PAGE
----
Intermittence

A Circuit of Theatrical Desires

On April 18, 2016, the Théâtre de la Ville, one of the biggest theatres in Paris, changed its role for a night. That Monday from 7 p.m. until around midnight, the theatre served as a meeting point for more than a thousand professionals in the performing arts. The aim was to discuss how they were going to face the government’s proposal to change the specific social security conditions that performance artists and technicians benefit from in France. I was surprised to receive a ticket saying “General Assembly of Intermittents—Free Seating,” and discover ushers indicating where I could sit. There was a stage set with an elongated table, and three women ready to talk. What kind of performance was I attending? Had the theatre really changed its role, or rather actualized it? That same Monday, and later in the week, general assemblies of this kind were held in Montpellier, Cannes, Lyon, Nice, and Marseille. In the weeks to come, the ensemble of artistic professionals known as intermittents managed to occupy a dozen public theatres across France in an eloquent political gesture, positing a new understanding of the public space. This didn’t look much like contemporary French political theatre—but given where it was staged, how could it be called anything else?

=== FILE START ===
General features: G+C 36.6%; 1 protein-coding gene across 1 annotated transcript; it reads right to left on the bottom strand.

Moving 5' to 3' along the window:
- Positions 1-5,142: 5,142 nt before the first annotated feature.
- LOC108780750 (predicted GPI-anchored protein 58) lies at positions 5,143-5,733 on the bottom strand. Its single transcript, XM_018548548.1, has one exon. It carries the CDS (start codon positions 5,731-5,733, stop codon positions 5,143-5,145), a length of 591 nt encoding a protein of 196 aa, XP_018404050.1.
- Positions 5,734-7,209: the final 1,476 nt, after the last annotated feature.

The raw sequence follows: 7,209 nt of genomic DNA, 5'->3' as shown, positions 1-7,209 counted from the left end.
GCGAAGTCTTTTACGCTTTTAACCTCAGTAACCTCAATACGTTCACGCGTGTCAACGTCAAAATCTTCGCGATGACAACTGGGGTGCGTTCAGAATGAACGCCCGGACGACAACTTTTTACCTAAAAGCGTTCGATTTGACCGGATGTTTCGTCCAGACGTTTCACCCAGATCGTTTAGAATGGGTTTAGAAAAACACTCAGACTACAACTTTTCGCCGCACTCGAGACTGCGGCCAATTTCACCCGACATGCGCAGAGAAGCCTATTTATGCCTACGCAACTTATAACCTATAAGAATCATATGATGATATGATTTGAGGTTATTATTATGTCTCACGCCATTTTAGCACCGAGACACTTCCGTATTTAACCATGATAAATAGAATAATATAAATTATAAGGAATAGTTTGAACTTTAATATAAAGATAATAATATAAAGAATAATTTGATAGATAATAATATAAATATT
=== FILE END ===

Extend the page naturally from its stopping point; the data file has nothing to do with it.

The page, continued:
[In April 2016] the ensemble of artistic professionals known as intermittents managed to occupy a dozen public theatres across France in an eloquent political gesture, positing a new understanding of the public space.

Who Are the Intermittents?
Today, most professionals in the industry would not be able to explain this extremely complex bureaucratic system, often hidden with French legal terminology in an obscure dialect for both native and foreign populations. The conditions are also slightly different between so-called “artists” and “technicians,” but here are the basics: a condensed, simplified version of the current legal status of the intermittents du spectacle.